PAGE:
There is nothing more contemptible, in my mind, than the spectacle of school systems training impressionable children in the evil doctrine that their lives exist to serve alleged “greater interests” than their own. Whenever I am asked to identify the one governmental program I would most like to see disappear, my answer has always been: the government school system. This institutionalized form of child abuse has generated far more destructiveness than even the war system, for its pernicious conditioning is what makes possible our identification with the state as well as our willingness to give up our lives for it. Schools have trained us to see the necessity and desirability of the institutional scheme of things. Through the use of standardized teaching and standardized testing, they have taken standardized categories of children and trained their minds in the virtues of standardized thinking for a standardized world. In the words of Ivan Illich, “[s]chool is the advertising agency which makes you believe that you need the society as it is.”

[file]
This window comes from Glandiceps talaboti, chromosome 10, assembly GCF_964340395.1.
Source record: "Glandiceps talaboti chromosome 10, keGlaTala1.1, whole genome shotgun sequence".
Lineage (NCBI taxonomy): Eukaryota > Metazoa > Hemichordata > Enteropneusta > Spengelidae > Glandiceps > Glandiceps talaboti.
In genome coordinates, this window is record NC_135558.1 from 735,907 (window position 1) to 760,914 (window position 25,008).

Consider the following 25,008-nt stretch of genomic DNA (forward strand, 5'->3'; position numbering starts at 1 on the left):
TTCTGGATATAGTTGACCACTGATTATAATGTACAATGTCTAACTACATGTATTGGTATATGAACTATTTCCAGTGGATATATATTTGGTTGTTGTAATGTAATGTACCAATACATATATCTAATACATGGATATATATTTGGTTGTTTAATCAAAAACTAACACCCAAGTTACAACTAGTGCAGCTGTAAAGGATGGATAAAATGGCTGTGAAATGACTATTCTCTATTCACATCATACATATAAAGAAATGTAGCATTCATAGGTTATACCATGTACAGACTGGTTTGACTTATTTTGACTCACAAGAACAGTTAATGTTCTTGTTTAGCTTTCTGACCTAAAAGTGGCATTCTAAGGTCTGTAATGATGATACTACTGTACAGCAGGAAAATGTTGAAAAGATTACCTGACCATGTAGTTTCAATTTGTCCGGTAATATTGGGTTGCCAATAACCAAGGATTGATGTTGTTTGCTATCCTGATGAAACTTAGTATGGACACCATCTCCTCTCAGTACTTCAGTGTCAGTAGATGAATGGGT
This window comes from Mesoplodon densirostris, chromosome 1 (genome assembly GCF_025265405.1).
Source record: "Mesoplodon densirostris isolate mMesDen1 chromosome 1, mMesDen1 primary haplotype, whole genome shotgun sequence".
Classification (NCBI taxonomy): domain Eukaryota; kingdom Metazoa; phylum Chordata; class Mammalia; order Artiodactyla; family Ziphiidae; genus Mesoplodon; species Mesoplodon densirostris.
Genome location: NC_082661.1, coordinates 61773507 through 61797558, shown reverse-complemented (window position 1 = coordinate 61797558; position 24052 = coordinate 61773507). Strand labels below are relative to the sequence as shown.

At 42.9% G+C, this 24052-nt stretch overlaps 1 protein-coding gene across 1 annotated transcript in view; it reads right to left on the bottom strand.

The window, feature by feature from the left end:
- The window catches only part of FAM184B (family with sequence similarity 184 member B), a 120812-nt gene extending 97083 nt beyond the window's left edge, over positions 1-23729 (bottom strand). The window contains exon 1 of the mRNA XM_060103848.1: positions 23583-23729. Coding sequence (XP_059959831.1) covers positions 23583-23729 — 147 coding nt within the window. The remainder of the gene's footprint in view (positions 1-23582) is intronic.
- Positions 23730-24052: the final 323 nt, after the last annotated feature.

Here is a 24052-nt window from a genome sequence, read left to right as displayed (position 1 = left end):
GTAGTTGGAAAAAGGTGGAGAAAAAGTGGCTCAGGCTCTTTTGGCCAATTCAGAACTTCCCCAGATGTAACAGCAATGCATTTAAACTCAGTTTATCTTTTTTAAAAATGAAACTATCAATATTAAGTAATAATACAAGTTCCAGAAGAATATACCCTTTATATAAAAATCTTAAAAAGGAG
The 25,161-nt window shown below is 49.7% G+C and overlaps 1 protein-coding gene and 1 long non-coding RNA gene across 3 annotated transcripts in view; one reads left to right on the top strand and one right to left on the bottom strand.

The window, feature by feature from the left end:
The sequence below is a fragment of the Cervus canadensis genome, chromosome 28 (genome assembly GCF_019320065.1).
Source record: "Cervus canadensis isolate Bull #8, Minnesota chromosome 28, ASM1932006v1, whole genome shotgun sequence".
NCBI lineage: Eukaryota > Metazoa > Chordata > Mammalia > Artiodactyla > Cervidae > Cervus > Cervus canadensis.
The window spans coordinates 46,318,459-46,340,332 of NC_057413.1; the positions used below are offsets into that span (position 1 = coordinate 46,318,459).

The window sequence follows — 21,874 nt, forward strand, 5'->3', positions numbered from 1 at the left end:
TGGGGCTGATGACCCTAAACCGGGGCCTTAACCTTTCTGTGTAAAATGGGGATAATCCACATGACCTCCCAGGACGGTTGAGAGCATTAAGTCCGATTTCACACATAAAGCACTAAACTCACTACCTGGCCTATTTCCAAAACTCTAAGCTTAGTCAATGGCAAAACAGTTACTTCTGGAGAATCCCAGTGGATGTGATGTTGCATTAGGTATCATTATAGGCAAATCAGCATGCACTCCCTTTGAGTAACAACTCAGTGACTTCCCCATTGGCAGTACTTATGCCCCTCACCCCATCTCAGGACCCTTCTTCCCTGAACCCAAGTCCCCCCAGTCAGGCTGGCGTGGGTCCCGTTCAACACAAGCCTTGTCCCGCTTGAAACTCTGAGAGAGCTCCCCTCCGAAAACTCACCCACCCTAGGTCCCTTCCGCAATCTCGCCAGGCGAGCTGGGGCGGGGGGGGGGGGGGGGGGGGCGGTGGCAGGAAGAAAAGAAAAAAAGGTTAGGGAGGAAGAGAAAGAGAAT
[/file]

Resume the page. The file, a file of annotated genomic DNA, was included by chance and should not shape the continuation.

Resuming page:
Many parents—having been previously conditioned to become state servo-mechanisms—are unavailable to their children at a time when most needed to help question any of this organized insanity. Far too many mothers and fathers, I am sorry to say, end up loving the state more than they do their own children, and content themselves with a folded flag—handed to them by a uniformed officer—as a substitute.
It is not just the soldiers who commit suicide that provide evidence for the pathology of war. Those who die, or end up as cripples, or who desert, or who survive war physically unscathed but remain silently torn up inside, are all victims of this depraved system. I can only imagine the turmoil a young soldier must go through before, as an act of utter despair, deciding to take his or her own life.
It is sad that adults—who express concern when an “Amber Alert” informs them of a missing child—will turn their backs on grown children who need support to help them through their spiritual crises. Of course, when “support the troops” really means “support the war,” persons conditioned in the virtues of war and statism will provide no genuine help for the potential suicide. They will respond like the man who, upon witnessing a child drowning in a lake, can do no more than offer swimming lessons!